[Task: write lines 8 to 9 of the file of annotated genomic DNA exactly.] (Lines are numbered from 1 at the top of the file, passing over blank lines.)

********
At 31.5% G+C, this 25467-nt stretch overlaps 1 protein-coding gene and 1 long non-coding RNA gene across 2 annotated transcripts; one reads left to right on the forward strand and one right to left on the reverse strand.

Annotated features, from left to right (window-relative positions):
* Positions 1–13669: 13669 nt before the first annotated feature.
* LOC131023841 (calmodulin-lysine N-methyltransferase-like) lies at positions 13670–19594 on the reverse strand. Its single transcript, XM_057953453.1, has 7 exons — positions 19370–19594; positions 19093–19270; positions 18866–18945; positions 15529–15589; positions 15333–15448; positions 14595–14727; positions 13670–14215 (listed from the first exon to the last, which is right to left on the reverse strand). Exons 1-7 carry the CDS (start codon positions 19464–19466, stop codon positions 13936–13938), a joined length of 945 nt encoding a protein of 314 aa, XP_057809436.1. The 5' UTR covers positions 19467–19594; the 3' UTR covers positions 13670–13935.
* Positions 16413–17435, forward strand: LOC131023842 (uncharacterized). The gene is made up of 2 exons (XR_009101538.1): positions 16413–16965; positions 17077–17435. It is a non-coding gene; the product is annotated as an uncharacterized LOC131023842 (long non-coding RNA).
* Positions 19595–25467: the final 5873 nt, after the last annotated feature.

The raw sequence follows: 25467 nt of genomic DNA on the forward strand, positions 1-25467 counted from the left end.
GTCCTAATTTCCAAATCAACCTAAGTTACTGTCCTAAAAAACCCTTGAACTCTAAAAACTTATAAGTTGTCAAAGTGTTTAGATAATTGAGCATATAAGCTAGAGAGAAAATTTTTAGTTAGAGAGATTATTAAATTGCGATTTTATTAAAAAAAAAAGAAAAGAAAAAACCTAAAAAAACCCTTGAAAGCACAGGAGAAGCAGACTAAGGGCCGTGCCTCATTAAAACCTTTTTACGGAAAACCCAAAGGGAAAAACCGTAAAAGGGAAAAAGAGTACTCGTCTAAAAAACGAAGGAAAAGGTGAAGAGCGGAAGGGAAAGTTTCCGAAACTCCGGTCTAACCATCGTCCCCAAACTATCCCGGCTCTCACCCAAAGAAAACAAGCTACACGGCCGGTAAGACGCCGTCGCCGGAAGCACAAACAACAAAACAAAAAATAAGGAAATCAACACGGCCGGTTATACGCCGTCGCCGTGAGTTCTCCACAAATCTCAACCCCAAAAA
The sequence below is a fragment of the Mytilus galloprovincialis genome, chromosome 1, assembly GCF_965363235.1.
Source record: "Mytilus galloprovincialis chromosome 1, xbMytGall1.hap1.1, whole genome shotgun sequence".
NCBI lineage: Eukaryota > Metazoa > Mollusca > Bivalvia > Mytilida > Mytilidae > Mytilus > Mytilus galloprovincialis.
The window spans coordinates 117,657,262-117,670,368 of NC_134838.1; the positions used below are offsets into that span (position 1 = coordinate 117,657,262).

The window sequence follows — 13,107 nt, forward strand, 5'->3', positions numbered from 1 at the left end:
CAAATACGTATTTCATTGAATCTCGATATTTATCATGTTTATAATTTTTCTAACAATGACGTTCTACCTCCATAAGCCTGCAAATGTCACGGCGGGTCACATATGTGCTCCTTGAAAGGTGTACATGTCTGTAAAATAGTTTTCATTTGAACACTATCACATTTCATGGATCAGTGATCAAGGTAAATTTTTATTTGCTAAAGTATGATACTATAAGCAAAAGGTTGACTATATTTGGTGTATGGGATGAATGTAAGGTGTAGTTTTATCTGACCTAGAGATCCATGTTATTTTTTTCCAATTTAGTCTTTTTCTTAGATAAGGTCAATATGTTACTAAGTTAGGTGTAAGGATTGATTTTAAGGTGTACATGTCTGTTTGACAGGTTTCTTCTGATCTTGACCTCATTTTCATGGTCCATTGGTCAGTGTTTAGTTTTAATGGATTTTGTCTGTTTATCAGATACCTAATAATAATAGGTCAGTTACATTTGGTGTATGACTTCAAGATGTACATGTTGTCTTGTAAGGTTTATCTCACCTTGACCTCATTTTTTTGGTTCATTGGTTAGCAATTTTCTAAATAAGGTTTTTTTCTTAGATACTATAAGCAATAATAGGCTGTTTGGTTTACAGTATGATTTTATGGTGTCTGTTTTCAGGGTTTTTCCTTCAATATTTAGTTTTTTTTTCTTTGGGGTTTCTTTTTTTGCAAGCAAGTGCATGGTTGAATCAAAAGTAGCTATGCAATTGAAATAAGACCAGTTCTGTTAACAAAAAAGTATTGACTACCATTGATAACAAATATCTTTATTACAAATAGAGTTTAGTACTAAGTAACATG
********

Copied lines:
GTCCTAATTTCCAAATCAACCTAAGTTACTGTCCTAAAAAACCCTTGAACTCTAAAAACTTATAAGTTGTCAAAGTGTTTAGATAATTGAGCATATAAGCTAGAGAGAAAATTTTTAGTTAGAGAGATTATTAAATTGCGATTTTATTAAAAAAAAAAGAAAAGAAAAAACCTAAAAAAACCCTTGAAAGCACAGGAGAAGCAGACTAAGGGCCGTGCCTCATTAAAACCTTTTTACGGAAAACCCAAAGGGAAAAACCGTAAAAGGGAAAAAGAGTACTCGTCTAAAAAACGAAGGAAAAGGTGAAGAGCGGAAGGGAAAGTTTCCGAAACTCCGGTCTAACCATCGTCCCCAAACTATCCCGGCTCTCACCCAAAGAAAACAAGCTACACGGCCGGTAAGACGCCGTCGCCGGAAGCACAAACAACAAAACAAAAAATAAGGAAATCAACACGGCCGGTTATACGCCGTCGCCGTGAGTTCTCCACAAATCTCAACCCCAAAAA
The sequence below is a fragment of the Mytilus galloprovincialis genome, chromosome 1, assembly GCF_965363235.1.